No one who watched Grace Kelly's life unfold could question, seeing the expression in her eyes, that she paid a large price for her ascent to royalty. While this movie is dissed roundly, it is often dissed roundly by men, who focus on the historical details (evidently not accurate down to the letter, while I would guess these same men would overlook similar literary license in say, "The Bridge over the River Kwai.") But this is about a woman who had risen to the height of power in Hollywood, and gave it all up for her family and husband. It is very clear that the Monegasques held her hostage, for so shining an actress would clearly step away from her source of creativity and power (financial, creative, you name it) only when forced. I personally have often wondered if Grace's family, with it's famous athleticism and competitiveness, forced her to a height of so-called "achievement" with a brand of snobbery and narrow-mindedness that overlooked her incredible acting talents and achievements in favor of a traditional role - "snaring" the world's greatest single man "catch" of the time- which of course turned into a nightmare. That is what is strongly implied here and this is a wonderful movie of discovery - watching Grace understand that her life is now a permanent movie role, ultimately her acting ability being used to place Monaco on the world stage. Whether or not Grace was instrumental in somehow saving Monaco from French aggression, this emotional journey rings true. It is the story, really, of every woman who either chooses to or is forced to subsume her own worldly ambitions for home and family, and the price that she pays. A price that men often cannot even recognize, even in the movies. Bravo to Nicole Kidman for this sensitive portrayal of the princess held captive in her castle, choked by her diamonds and weighted by her tiara. Keep them (the men desiring to lock us women up, breeding and smiling) squirming!
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Forever (2014–2015)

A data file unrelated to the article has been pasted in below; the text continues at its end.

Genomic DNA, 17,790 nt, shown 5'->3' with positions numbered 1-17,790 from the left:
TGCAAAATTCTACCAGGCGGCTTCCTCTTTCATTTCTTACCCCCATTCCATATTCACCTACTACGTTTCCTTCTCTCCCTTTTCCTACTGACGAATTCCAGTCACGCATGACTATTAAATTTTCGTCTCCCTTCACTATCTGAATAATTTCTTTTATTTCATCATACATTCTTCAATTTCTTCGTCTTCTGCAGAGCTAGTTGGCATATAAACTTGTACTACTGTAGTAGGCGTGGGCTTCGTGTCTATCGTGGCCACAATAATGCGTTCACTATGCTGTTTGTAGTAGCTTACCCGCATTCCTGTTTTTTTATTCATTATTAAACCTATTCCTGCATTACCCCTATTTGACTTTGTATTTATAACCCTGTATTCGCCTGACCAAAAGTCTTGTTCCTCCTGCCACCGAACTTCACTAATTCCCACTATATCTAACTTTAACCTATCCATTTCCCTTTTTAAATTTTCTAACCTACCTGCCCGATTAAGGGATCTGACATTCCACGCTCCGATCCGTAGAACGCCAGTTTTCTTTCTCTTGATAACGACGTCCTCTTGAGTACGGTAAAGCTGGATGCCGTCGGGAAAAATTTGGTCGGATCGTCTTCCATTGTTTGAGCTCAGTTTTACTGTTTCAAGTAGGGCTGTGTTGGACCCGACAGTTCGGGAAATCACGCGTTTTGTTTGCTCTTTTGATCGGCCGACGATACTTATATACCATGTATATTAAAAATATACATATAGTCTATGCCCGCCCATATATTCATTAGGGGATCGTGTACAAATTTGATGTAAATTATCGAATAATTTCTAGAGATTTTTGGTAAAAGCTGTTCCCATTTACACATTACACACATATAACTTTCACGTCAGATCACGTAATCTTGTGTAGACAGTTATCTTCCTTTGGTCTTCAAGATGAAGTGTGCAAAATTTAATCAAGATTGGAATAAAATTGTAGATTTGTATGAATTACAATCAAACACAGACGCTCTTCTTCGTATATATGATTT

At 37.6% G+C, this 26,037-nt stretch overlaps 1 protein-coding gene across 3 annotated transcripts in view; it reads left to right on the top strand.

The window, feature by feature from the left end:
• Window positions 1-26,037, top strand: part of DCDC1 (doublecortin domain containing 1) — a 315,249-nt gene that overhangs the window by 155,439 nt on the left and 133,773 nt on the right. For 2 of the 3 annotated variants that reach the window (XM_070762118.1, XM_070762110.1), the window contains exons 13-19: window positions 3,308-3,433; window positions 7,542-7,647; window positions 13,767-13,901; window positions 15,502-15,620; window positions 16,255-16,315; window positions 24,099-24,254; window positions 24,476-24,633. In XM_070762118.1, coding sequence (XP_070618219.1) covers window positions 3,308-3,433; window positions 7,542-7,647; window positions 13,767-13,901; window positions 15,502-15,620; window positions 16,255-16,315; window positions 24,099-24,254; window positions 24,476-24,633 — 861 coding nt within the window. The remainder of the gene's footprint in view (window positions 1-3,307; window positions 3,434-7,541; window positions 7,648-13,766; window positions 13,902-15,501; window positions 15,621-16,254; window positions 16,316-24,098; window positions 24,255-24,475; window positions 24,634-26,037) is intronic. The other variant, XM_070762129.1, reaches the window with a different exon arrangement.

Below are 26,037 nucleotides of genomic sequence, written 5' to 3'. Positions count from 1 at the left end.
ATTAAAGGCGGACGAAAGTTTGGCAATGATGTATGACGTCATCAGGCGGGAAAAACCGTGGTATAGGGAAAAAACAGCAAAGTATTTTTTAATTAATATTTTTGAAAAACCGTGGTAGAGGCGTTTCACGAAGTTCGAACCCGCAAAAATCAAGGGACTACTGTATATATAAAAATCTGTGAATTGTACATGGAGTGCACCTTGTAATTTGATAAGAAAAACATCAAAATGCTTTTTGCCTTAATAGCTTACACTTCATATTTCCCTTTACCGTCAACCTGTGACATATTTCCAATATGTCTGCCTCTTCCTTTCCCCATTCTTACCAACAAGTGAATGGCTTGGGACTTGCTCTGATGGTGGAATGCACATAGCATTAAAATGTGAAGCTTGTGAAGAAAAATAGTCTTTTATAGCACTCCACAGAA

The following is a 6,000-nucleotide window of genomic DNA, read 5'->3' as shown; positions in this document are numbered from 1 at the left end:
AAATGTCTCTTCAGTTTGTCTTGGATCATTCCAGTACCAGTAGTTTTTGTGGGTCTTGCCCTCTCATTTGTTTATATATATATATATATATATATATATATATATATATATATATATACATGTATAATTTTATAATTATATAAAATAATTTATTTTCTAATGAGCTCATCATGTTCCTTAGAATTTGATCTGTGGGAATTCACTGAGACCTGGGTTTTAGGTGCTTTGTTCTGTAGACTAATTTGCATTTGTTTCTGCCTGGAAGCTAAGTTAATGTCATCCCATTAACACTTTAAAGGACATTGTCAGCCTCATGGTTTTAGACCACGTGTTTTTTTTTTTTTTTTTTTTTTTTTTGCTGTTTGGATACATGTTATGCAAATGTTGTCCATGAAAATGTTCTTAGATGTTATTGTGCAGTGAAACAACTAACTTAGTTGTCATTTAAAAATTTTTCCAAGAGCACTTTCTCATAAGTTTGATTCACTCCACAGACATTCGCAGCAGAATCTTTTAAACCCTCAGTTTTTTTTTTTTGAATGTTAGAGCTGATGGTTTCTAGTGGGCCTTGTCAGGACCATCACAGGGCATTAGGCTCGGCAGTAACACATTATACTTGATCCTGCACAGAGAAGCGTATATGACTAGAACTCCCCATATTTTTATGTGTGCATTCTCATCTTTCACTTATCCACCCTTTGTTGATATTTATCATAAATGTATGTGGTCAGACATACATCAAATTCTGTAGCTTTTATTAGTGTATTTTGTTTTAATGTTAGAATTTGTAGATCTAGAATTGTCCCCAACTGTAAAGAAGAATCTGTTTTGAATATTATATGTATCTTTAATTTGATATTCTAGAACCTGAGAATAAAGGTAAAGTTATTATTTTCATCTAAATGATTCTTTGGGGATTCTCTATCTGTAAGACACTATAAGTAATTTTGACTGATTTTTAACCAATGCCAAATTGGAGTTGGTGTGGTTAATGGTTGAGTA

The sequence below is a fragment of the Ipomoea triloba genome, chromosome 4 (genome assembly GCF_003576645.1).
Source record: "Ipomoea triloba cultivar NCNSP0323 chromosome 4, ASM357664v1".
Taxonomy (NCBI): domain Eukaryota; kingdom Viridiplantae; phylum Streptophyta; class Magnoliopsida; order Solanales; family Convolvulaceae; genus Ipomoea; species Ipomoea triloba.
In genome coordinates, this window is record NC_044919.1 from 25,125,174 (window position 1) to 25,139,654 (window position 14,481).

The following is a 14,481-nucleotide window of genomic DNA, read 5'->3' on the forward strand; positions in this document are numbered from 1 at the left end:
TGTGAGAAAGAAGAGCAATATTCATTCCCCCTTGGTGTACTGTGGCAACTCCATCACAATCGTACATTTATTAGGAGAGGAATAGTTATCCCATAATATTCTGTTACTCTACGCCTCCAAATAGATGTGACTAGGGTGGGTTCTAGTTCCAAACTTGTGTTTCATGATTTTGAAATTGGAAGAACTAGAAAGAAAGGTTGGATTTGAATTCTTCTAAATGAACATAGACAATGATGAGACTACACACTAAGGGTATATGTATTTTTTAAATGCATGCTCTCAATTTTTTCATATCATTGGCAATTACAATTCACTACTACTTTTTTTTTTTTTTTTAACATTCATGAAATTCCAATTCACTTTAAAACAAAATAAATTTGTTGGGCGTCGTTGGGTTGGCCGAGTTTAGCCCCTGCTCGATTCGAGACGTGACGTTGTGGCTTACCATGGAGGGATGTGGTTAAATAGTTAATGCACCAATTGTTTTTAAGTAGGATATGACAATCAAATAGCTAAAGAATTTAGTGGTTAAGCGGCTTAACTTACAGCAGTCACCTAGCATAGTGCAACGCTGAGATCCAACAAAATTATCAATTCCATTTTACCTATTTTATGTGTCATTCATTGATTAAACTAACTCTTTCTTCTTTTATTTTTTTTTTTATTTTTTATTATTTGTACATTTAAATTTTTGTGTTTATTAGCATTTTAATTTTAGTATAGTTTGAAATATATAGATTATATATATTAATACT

10/10
More than meets the eye
23 April 2015
This television show, which critics tend to dismiss, has some components that make it very compelling and moving. First, it is essentially the story of a man trying to live with honor and integrity, despite unusual circumstances. While we may not agree with Henry's choices of the moment, we certainly understand that he is there to protect, especially emotionally, the people he loves. This creates a wonderful twist on the typical question between the two central characters. It no longer "will they or won't they?" - enacted with terrific chemistry - but "should they or shouldn't they?". Henry's moral compass has been honed by his long life, and the TV show is unafraid to explore the major historical events that have shaped both him and us over recent generations, such as slavery and the holocaust, and how they have impacted our lives. These are living influences in Henry's lives, and as we are our father's and mother's children, ours as well. I am so moved by Henry's struggle, and so engaged to learn more about how our collective past has influenced his moral compass. Bravo and thank you for creating such a rich tapestry of a show -- satisfying, meaningful and respectful of adult audiences who are (hopefully) attempting to navigate the world with as much adult accountability as Henry.
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Project Nim (2011)
10/10
Tragic Story of (Human) Animal Brutality
25 October 2014
Nim was raised as a human, breast fed, given clothing, a human family, a house, bed and toys. In this loving environment he naturally developed a facility for language, was toilet trained, learning dozens of sign language words, and the ability to make sentences. He formed lasting friendships with some student teachers that tried throughout their lives, with the limited power they had, to protect him. Once grown, as part of a natural adolescence that included a period of danger to his teachers as he learned his own strength and looked for a mate, he was relegated to dirty cages, and had a near escape from the animal laboratories of nightmares in which conscious live chimps are immobilized in painful brain experiments. The emotional brutality shown towards Nim, particularly by Columbia Professor Hubert Terrace, is breathtaking. Terrace's propensity to sleep with Nim's female caretakers and act out rather strange family dynamics - first with a former lover who just married someone else, and later with the "next hot new thing" - could keep Freud busy for a long time. The most human character in the movie- loving, caring, expressive, communicative, and playful - was, ironically, Nim. I'm ashamed to be part of a culture that treated such a precious soul to such cruelty over so many years. The twisted power structures that enabled men like Terrace to use Nim as a tool to seek fame, and discard him without a thought like his student amours, rankle to the core. Late in his life, Nim kept trying to escape his cold cage to the house on the property - where he still felt he belonged. One wonders what Jane Goodall would think of our brutality towards Nim. I will never forget the interview in which his loving caretaker brought him to the brutal cages where he was met with a cattle prod by yet another heartless professor. I would like to put the cattle prod right back on him. Nim, on behalf of all feeling human beings, I'm sorry.